Urban Land Institute is engaged in an ongoing study of an increasingly popular type of community that incorporates neighborhood farms into the land-plans and amenities. These neighborhoods are called “agrihoods” and harken back to the original way that communities engaged with each other around food production. ULI’s 2018 report Agrihoods: Cultivating Best Practices examines a growing body of evidence that developments centered on working farms and gardens can have a positive effect on human health, environmental sustainability, and real estate performance.
One of the most valuable of these benefits is community engagement. As ULI Global Chief Executive Officer W. Edward Walter writes, “Each new real estate project represents an opportunity for developers and other project stakeholders to invest in a community’s overall health and well-being, social equity and cohesion, environmental sustainability, and overall quality of life.”
Inspiring residents to identify with the community and bond with their neighbors can also achieve that elusive “it” factor for successful placemaking. Agrihoods do this organically, from the ground up, even as community branding takes root in a place identified by its connection to the land.
Our firm recently opened South Florida’s first agrihood, called Arden, in Palm Beach County that consists of a five-acre farm serving 2,000 planned homes. Arden is set on 1,209 acres and includes a mile-long central lake, 20 miles of trails, and 500 acres of parks and open space.
Farming can be a complicated and risky process for those without experience, so in order to make sure this project was a success, we hired two full-time farm directors – Carmen Franz and Tripp Eldridge. With extensive backgrounds in organic farming, they guide homeowners in the cultivation of fruits, vegetables, herbs, and flowers. This way even residents without much growing experience will be able to reap the benefits of this agrihood.
“A farm at the heart of a community embodies the spirit of healthy living,” says Eldridge. “We want ours to be successful not only at providing delicious food but also by actively engaging residents. To be a farmer, it takes athleticism. You’re out there with your neighbors, working hard to produce food to fuel your own body.”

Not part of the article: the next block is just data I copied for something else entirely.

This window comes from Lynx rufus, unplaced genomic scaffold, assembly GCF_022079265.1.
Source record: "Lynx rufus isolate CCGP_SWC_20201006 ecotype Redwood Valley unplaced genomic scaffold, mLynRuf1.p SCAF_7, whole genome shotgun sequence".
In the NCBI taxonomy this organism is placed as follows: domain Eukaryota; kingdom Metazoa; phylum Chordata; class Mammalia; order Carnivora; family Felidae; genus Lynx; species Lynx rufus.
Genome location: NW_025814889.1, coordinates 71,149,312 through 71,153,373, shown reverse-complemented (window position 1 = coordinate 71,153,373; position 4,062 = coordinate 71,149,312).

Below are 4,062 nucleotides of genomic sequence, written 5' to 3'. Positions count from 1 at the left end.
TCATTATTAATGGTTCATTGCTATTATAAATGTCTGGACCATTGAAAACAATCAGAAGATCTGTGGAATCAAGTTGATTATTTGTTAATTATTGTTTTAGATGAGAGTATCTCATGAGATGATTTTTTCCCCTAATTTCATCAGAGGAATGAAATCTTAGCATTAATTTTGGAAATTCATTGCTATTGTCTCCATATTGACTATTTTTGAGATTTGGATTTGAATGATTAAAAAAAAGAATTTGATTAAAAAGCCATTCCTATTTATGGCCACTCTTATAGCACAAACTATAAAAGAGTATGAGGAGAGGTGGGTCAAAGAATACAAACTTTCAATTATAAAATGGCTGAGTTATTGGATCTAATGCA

Eldridge and co-director Franz recently guided the community in its first ever harvest, including tomatoes, cucumbers, peppers, basil, dill, spinach and okra.
At the opposite end of the country from Palm Beach is Palm Springs, where we are building one of the country’s largest agrihoods called Miralon. We envisioned this project with a sustainable twist. Set on 300 acres, with a planned 1,150 residences, Miralon is transforming a previously constructed 18-hole golf course into working olive groves, community gardens and walking trails. It is reclaiming a large part of land previously only usable by a small percentage of the community and reducing a massive amount of water consumption (thick putting green turf is not very well suited for desert climates).
Over the past several months we have planted over 7,000 olive trees – both young and mature specimens. Eventually, the community will have more than 70 acres of olive trees, cultivated with drip-irrigation by Temecula Olive Oil Company, Olive oil from the orchard will be pressed on-site, and produce from the community gardens will go directly to the tables of residents. Also being planted are 300 citrus trees.
Evolving the existing golf course into habitat-sensitive, agricultural open space is a response to the precious resources of the Coachella Valley including its thirst for water. At the same time, the approach responds to people’s desire for authentic experiences.
We have also expanded the agrihood concept in our Texas masterplans. Orchard Ridge in Liberty Hill (near Austin) has 670 homesites on 248 acres and an expansive system of walking trails, playgrounds, orchards, community gardens, and neighborhood parks in Texas Hill Country. In nearby Dripping Springs, the 1,035-acre Headwaters development includes broad expanses of natural habitat, five protected hilltops and eight miles of trails.
These embody a “preservation development” approach. The Headwaters land plan allows each home to back-up to open space, while preserving the hilltops for magnificent views and natural contours. It also strictly limits impervious cover so that rainwater is absorbed into the soil and vegetation. Design guidelines encourage the use of native species and architecture that respects the history and natural resources of the property.
The community won the 2019 Gold award for Best Landscape Design at The Nationals, which honors the building industry. Its protected views of Texas Hill Country allow another landscape-based amenity: A Stargazing Amphitheater. Perched atop a protected hilltop are the remnants of the original ranch home built in the last century. The structure has been carefully deconstructed – revealing stone masonry handiwork – to become the setting for the amphitheater. Astronomers from University of Texas frequently gather with Headwaters families for celestial events – eclipses, meteor showers and supermoons.
As the first Dark Sky Community in Texas and a member of the International Dark-Sky Association, Dripping Springs requires smart lighting solutions that reduce glare and sky-glow to protect the night sky. Headwaters has chosen lighting options that comply with stringent light-pollution-reducing guidelines without sacrificing the community aesthetic.
We believe that the future of communities revolves around shared interests and values. What better way then to bring neighbors together than with a shared sustainable, productive farm and the natural beauty that comes with it?